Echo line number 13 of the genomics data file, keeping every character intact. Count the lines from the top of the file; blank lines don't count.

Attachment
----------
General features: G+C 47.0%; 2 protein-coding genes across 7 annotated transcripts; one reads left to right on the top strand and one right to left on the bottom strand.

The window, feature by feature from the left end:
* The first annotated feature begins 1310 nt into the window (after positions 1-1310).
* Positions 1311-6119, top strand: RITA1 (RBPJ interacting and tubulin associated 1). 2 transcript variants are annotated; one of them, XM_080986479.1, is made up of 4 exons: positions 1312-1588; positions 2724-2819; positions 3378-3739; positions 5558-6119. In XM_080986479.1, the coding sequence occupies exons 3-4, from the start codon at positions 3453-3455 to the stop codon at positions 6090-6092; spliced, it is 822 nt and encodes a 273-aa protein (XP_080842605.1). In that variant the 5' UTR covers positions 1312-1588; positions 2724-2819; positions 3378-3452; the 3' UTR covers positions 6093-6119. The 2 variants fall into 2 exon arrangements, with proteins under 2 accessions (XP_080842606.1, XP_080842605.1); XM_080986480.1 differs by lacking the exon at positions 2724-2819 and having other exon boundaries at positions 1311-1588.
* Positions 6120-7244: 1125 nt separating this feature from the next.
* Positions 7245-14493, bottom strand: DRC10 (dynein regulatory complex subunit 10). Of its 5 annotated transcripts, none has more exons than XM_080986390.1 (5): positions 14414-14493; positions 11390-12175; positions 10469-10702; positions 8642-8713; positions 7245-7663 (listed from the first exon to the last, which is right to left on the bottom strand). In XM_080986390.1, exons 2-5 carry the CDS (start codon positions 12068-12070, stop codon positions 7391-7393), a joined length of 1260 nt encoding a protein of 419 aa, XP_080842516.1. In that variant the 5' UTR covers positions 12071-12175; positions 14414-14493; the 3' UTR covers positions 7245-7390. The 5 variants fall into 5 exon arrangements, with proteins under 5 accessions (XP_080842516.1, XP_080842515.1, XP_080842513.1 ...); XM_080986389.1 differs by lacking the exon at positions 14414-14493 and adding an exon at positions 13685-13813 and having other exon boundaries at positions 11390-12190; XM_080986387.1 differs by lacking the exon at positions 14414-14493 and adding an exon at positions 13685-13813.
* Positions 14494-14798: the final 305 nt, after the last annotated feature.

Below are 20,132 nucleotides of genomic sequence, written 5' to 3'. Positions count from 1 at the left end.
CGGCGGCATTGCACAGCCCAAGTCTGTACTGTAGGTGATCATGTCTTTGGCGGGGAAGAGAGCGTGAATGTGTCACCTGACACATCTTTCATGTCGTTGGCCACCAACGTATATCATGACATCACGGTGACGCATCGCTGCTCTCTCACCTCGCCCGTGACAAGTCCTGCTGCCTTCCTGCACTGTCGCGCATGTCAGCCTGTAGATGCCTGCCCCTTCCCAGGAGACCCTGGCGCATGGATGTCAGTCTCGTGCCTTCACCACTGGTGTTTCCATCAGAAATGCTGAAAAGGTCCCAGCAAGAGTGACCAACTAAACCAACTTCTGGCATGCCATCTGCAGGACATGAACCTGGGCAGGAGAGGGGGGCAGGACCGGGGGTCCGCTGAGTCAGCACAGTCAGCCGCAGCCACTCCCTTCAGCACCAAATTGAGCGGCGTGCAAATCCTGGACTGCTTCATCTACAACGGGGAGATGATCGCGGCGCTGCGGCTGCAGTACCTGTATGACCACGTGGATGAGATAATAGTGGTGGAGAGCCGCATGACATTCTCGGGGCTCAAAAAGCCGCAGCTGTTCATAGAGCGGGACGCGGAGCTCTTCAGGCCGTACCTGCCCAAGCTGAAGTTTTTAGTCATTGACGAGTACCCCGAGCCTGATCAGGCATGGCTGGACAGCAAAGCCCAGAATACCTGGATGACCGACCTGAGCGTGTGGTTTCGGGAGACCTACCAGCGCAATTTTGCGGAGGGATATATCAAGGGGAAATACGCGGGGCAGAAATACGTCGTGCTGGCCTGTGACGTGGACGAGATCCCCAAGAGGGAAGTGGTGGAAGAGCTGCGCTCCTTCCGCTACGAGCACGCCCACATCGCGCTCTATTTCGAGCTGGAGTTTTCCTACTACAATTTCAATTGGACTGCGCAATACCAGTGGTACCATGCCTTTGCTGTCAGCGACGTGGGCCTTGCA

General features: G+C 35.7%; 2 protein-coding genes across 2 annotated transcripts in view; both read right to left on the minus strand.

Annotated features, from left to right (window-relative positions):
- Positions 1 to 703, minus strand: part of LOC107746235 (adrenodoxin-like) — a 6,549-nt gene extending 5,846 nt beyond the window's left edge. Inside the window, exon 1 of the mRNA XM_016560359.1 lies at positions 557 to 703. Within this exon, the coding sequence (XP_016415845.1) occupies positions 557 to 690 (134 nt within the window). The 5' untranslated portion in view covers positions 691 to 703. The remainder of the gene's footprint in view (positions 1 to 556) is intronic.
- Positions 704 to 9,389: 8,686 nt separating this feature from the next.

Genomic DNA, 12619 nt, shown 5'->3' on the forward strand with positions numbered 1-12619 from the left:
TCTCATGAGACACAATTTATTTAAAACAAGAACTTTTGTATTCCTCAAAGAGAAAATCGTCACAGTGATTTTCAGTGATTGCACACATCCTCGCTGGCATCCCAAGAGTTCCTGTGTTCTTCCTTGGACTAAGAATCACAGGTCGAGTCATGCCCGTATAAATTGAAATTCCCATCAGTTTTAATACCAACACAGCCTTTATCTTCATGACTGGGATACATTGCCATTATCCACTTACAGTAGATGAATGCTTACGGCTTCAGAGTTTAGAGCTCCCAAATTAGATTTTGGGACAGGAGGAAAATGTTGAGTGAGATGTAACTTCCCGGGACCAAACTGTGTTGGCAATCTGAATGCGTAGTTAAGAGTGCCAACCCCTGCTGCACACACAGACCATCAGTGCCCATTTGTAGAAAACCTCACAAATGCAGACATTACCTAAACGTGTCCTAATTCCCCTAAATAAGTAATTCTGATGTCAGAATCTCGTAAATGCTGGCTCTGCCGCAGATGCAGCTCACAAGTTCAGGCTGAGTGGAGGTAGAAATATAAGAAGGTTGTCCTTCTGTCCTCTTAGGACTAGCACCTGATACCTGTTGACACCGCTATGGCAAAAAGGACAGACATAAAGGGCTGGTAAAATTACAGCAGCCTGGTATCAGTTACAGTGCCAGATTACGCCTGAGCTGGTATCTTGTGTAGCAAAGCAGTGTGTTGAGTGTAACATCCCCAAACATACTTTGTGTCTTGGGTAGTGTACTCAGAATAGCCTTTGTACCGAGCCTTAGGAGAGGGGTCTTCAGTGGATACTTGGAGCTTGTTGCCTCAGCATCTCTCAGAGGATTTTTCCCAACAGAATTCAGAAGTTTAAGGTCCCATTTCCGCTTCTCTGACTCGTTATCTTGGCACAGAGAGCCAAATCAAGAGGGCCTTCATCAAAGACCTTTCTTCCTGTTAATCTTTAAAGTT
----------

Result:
- Positions 704 to 9,389: 8,686 nt separating this feature from the next.